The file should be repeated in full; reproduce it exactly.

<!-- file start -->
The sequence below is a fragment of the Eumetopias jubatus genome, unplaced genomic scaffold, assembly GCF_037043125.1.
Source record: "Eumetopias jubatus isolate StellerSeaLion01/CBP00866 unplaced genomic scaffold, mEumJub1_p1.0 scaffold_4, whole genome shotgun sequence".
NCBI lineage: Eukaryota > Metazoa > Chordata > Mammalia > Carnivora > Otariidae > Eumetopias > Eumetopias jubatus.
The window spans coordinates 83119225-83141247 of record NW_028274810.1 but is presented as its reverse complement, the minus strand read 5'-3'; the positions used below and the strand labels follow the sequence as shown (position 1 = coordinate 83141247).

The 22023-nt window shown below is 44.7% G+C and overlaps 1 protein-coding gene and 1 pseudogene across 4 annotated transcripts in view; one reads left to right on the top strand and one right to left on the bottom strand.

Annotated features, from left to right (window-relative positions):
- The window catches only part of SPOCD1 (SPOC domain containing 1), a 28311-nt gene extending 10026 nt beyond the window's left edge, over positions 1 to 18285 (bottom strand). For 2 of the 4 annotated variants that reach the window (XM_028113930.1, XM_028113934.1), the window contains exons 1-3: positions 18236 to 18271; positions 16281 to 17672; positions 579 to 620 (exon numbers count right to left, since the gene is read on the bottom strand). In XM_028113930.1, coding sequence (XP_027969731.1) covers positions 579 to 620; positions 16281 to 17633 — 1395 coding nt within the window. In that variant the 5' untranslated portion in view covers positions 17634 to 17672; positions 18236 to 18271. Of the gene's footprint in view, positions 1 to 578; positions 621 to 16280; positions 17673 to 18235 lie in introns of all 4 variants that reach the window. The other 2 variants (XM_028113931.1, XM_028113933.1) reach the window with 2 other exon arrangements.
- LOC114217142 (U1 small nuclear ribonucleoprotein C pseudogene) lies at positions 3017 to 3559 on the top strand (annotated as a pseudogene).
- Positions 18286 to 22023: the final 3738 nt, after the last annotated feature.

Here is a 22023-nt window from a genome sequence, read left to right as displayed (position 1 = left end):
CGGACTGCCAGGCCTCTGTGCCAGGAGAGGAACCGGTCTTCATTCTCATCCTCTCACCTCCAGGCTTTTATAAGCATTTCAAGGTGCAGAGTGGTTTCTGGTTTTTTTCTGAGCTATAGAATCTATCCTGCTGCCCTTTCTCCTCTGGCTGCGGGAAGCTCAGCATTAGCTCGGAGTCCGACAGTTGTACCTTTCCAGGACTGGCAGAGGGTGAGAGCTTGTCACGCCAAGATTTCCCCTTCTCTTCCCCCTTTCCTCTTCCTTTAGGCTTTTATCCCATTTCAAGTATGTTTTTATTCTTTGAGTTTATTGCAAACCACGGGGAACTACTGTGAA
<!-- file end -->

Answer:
The sequence below is a fragment of the Eumetopias jubatus genome, unplaced genomic scaffold, assembly GCF_037043125.1.
Source record: "Eumetopias jubatus isolate StellerSeaLion01/CBP00866 unplaced genomic scaffold, mEumJub1_p1.0 scaffold_4, whole genome shotgun sequence".
NCBI lineage: Eukaryota > Metazoa > Chordata > Mammalia > Carnivora > Otariidae > Eumetopias > Eumetopias jubatus.
The window spans coordinates 83119225-83141247 of record NW_028274810.1 but is presented as its reverse complement, the minus strand read 5'-3'; the positions used below and the strand labels follow the sequence as shown (position 1 = coordinate 83141247).

The 22023-nt window shown below is 44.7% G+C and overlaps 1 protein-coding gene and 1 pseudogene across 4 annotated transcripts in view; one reads left to right on the top strand and one right to left on the bottom strand.

Annotated features, from left to right (window-relative positions):
- The window catches only part of SPOCD1 (SPOC domain containing 1), a 28311-nt gene extending 10026 nt beyond the window's left edge, over positions 1 to 18285 (bottom strand). For 2 of the 4 annotated variants that reach the window (XM_028113930.1, XM_028113934.1), the window contains exons 1-3: positions 18236 to 18271; positions 16281 to 17672; positions 579 to 620 (exon numbers count right to left, since the gene is read on the bottom strand). In XM_028113930.1, coding sequence (XP_027969731.1) covers positions 579 to 620; positions 16281 to 17633 — 1395 coding nt within the window. In that variant the 5' untranslated portion in view covers positions 17634 to 17672; positions 18236 to 18271. Of the gene's footprint in view, positions 1 to 578; positions 621 to 16280; positions 17673 to 18235 lie in introns of all 4 variants that reach the window. The other 2 variants (XM_028113931.1, XM_028113933.1) reach the window with 2 other exon arrangements.
- LOC114217142 (U1 small nuclear ribonucleoprotein C pseudogene) lies at positions 3017 to 3559 on the top strand (annotated as a pseudogene).
- Positions 18286 to 22023: the final 3738 nt, after the last annotated feature.

Here is a 22023-nt window from a genome sequence, read left to right as displayed (position 1 = left end):
CGGACTGCCAGGCCTCTGTGCCAGGAGAGGAACCGGTCTTCATTCTCATCCTCTCACCTCCAGGCTTTTATAAGCATTTCAAGGTGCAGAGTGGTTTCTGGTTTTTTTCTGAGCTATAGAATCTATCCTGCTGCCCTTTCTCCTCTGGCTGCGGGAAGCTCAGCATTAGCTCGGAGTCCGACAGTTGTACCTTTCCAGGACTGGCAGAGGGTGAGAGCTTGTCACGCCAAGATTTCCCCTTCTCTTCCCCCTTTCCTCTTCCTTTAGGCTTTTATCCCATTTCAAGTATGTTTTTATTCTTTGAGTTTATTGCAAACCACGGGGAACTACTGTGAA